Hospitality industry touts study, pushes back on scaled-down Palm Springs College of the Desert campus

A commissioned report addressed during a news conference Tuesday recommends a hospitality and culinary program more than double the size of COD’s current plans.
Visit Greater Palm Springs President and CEO Scott White speaks during the unveiling of a study of hospitality industry needs in the Coachella Valley.

Against the backdrop of the bustling Il Corso kitchen in Downtown Palm Springs, leaders from both Visit Greater Palm Springs (VGPS) and the city on Tuesday made their case for more robust hospitality and culinary programs than those currently being planned by officials from College of the Desert (COD).

At issue: During the initial planning phase for a future West Valley campus in Palm Springs nearly two decades ago, the thought of a significant portion of the campus dedicated to training future hospitality leaders was a no-brainer. But during a virtual community forum earlier this summer, COD officials showed plans so scaled back that they shocked both government officials and industry leaders.

Local reporting and journalism you can count on.

Subscribe to The Palm Springs Post

  • COD’s plans once called for up to 180,000 square feet of space dedicated to training hospitality and culinary students – including a full-scale learning hotel. They now show about 13,000 square feet of space and no hotel. 

  • When asked during the forum in August to explain the discrepancy, officials at the college replied that “The learning hotel would be in a future phase.”

Driving the news: A report commissioned by VGPS, addressed during a news conference at Il Corso Tuesday, recommends the hospitality and culinary program should be more than double the size of COD’s current plans — about 30,000 square feet. That would make it competitive with similar programs offered at nearly three dozen other colleges studied by consultants.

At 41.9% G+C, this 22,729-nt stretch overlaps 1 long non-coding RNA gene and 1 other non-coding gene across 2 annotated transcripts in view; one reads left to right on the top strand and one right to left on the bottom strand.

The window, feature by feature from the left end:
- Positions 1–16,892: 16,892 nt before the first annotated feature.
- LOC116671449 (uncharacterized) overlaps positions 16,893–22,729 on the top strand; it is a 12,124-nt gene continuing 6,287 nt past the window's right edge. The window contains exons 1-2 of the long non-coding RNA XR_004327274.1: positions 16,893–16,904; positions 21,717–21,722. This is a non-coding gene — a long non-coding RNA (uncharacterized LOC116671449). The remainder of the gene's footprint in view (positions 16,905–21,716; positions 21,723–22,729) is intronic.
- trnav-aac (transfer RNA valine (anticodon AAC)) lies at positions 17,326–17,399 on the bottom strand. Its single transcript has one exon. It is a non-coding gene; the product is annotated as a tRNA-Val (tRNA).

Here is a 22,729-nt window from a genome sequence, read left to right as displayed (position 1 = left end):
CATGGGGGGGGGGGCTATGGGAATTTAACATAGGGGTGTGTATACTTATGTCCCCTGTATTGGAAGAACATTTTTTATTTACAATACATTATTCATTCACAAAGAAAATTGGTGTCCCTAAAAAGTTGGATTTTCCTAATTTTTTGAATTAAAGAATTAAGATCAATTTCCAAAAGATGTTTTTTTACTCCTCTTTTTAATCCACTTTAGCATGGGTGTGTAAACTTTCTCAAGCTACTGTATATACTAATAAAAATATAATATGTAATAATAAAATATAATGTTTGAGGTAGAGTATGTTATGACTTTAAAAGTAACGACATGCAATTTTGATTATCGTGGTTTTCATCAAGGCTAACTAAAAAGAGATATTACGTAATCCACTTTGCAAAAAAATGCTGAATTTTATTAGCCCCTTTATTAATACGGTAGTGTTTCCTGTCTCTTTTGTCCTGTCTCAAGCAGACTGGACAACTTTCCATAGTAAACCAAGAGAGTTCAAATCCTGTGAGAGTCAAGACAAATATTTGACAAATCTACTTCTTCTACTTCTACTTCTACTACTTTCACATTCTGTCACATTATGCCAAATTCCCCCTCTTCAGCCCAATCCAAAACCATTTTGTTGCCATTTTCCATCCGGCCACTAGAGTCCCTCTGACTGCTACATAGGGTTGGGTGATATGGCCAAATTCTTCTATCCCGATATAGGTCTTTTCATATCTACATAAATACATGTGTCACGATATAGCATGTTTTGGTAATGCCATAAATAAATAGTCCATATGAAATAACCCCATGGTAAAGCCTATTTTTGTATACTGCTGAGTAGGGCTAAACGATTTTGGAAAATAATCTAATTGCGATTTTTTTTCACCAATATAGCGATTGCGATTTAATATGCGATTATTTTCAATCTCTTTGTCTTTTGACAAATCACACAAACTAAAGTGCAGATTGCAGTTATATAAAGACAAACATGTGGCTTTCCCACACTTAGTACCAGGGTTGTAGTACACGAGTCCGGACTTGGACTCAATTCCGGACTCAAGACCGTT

• COD officials were given a copy of the report Tuesday, but had no immediate comment. 
  • A spokesperson for VGPS would not disclose how much was paid for the report, saying, “It was a very reasonably priced study.”

Why it matters: Hospitality represents one of the largest industries in the Coachella Valley, providing more than 37,000 jobs in 2021 with a total economic impact of $7.4 billion. Local restaurateurs and hoteliers want to hire local management-level talent, but instead they have to recruit people from the East Coast or cannibalize each other’s staff. 

  • “Tourism Economics [a peer-reviewed industry journal] surveyed 35 local businesses who say they have 700 management-level positions available, and those salaries range from $50-$150,000,” said Scott White, president and CEO of VGPS.

Current conditions: Patrick Service, managing partner of Las Casuelas Terraza, and Kelly Steward, general manager of the Ritz Carlton in Rancho Mirage, both spoke Tuesday about the difficulty they’ve had in finding qualified staff. 

  • “I can’t even open one of my restaurants right now because I don’t have enough culinary staff,” said Steward, “We’ve been waiting a year and a half to get this restaurant open.”

  • Added Service: “We used to close the restaurant only two days out of the year, by choice. Now we’re forced to close two days out of the week because of staffing issues.”

Zoom out: Multiple speakers pointed out how many new restaurants, hotels, and resorts are opening soon, along with the Acrisure Arena and several planned waterparks. 

  • “All these establishments will take staff from everyone else in this room,” said Peter Smith, director of food and beverage for the Renaissance Esmeralda Hotel in Indian Wells. “A good hospitality program helps us invest in local personnel and stops the cannibalization from each other.” 

Bottom line: Palm Springs City Councilmember Geoff Kors raised questions about a sudden and unexplained increase in cost for the West Valley campus. Of particular concern for Kors:

  • On July 21, COD presented an update on construction projects that showed the Indio and West Valley campuses had roughly the exact cost per square foot — $1,000 per square foot.  

  • “Shockingly, 14 days later, COD released a new plan that shows the West Valley campus is 60% smaller than before with a price per square foot of $2,400,” Kors explained. “It just materialized out of thin air. The Council has repeatedly asked for an explanation of the cost increase, but COD has continually put off answering them.”

Up next: Additional answers may come on Sept. 15 at 9:30 a.m. That’s when the COD Board of Trustees next meets. Many local tourism and hospitality professionals said they planned on attending to ask questions.

This site uses cookies to provide you with a great user experience. By continuing to use this website, you consent to the use of cookies in accordance with our privacy policy.

Sign up for news updates.

Receive vital news about our city in your inbox for free every day.

100% local.

The Post was founded by local residents who saw gaps in existing news coverage and believed our community deserved better.

Scroll to Top